Friday, January 22, 2010

Good news: Johns are just normal guys

"A new study out of Simon Fraser University concludes that people who buy sex are no more prone to violence than anyone else.

Fewer than two per cent of the 1,000 respondents who took part in SFU sociologist Chris Atchison's study reported ever having hit, hurt, raped or robbed the person they bought sex from."

That's the start of a column in the Times Colonist on the sex trade by Jody Paterson. Definitely worth a read here.

The comments are also great. The range of attitudes toward prostitution is enormous. And the generally civil tone is impressive.

Olympic fever? More like a collective headache

Until now, I've figured that once the Olympics started British Columbians would probably get caught up in the whole experience.

All the excitement would outweigh the doubts about costs and benefits. We'd cheer the athletes and be dazzled by the venues and maybe even head down to one of those Spirit Squares.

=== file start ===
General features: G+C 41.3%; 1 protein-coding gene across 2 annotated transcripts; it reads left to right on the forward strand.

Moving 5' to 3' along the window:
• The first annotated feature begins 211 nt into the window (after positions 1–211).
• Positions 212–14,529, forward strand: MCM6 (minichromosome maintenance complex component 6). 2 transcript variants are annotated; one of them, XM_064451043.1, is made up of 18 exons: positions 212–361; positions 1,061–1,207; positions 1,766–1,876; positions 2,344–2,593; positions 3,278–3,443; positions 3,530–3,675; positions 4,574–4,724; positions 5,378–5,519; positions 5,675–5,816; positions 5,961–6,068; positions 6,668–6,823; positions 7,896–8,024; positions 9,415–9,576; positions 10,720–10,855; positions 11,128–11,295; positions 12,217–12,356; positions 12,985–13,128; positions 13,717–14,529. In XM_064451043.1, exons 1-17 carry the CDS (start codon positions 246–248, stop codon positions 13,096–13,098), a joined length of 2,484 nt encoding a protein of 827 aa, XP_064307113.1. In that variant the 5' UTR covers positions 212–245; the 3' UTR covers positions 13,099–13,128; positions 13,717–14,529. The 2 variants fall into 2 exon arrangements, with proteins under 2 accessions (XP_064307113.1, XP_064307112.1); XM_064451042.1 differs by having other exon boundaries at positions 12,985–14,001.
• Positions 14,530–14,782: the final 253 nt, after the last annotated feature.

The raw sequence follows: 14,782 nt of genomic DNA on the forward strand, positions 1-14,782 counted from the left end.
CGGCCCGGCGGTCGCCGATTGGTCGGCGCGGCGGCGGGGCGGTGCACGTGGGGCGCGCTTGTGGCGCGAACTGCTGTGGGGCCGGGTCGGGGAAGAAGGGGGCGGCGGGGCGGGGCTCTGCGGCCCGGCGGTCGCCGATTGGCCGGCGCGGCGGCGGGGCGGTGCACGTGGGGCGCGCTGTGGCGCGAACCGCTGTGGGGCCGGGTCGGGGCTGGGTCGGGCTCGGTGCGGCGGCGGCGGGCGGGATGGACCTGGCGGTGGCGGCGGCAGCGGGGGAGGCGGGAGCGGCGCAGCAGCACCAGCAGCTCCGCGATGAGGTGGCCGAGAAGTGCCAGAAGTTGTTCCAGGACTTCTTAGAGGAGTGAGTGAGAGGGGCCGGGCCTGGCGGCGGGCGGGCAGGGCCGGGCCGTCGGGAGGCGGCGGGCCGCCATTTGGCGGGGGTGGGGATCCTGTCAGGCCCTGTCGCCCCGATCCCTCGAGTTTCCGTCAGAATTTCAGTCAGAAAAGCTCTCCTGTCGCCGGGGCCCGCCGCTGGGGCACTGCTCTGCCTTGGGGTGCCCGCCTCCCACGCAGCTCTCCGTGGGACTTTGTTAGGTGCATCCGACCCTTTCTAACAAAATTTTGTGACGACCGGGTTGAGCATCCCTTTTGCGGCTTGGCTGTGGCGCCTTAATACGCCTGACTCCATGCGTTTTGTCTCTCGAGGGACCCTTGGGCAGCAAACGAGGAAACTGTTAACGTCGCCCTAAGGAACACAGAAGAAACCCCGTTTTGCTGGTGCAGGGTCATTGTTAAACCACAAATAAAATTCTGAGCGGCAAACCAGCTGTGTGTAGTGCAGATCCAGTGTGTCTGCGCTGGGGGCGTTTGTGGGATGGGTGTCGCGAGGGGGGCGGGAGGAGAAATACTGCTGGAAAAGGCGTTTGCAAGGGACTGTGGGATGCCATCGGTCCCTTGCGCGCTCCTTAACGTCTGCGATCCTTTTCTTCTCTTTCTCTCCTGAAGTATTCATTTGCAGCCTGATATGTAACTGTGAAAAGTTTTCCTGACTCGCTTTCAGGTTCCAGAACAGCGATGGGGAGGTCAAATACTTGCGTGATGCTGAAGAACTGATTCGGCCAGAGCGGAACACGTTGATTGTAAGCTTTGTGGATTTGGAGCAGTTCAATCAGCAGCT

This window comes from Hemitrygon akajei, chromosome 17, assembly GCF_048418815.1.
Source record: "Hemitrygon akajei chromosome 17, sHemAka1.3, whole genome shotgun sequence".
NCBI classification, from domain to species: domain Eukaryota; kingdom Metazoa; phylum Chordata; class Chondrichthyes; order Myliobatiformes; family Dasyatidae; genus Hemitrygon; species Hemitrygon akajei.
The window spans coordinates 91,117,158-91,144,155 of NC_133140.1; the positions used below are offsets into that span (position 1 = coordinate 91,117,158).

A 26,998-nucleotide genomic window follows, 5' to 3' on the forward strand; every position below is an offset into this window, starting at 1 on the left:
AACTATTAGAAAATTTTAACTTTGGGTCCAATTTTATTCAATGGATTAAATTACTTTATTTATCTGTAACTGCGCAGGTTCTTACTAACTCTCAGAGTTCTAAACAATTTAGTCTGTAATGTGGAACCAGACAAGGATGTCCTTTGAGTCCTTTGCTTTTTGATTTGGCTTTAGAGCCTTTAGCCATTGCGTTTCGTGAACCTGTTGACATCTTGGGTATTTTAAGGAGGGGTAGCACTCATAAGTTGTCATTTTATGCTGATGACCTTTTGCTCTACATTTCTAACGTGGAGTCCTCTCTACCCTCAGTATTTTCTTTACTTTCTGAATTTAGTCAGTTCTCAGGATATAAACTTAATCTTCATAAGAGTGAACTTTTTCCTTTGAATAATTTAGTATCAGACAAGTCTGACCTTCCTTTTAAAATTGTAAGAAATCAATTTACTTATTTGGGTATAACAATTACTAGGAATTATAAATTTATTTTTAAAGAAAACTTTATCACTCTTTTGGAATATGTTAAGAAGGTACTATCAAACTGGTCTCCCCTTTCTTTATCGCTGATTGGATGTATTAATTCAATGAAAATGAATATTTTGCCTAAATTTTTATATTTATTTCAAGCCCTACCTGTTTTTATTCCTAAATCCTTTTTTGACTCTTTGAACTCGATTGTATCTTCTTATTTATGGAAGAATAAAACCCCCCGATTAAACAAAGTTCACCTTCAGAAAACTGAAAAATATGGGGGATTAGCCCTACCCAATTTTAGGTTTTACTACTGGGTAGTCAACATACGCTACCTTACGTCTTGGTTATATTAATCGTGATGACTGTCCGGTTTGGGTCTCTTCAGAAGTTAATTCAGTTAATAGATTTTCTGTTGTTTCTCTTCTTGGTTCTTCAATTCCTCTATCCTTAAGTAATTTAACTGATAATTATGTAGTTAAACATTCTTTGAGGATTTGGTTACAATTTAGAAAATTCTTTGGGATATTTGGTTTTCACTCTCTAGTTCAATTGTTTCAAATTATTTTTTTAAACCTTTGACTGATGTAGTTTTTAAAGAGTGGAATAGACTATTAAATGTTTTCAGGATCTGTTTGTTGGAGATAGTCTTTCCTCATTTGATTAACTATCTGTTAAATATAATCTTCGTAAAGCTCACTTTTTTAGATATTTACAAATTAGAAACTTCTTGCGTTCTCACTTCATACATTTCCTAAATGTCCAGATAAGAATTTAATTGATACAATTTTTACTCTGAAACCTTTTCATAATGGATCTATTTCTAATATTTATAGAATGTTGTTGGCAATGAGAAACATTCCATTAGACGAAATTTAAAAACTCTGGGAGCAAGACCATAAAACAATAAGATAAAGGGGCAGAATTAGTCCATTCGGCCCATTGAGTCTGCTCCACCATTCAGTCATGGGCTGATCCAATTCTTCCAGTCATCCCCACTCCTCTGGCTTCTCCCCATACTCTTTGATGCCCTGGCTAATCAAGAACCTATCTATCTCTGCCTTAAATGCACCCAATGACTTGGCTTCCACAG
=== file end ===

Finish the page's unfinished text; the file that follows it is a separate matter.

Now I'm not so sure.

It could still happen. I lived in Montreal in 1976 and wasn't much interested in the Games - until they started. Then I lined up for tickets to European handball, watched the bicycle racers flash by on the highway and was amazed at city streets crowded with thousands of people from around the world.

But that was then.

Now the Games are about ridiculous security and huge prices for tickets and protecting sponsors' commercial interests.

And they are arriving in a recession, as government cuts support for children and seniors.

The latest polls suggest British Columbians aren't keen. Angus Reid Public Opinion found that 73 per cent of Canadians thought the Games would be good for British Columbia. But only 50 per cent of British Columbians thought the Games would be good for the province. And almost one-third thought the impact would be "mostly negative."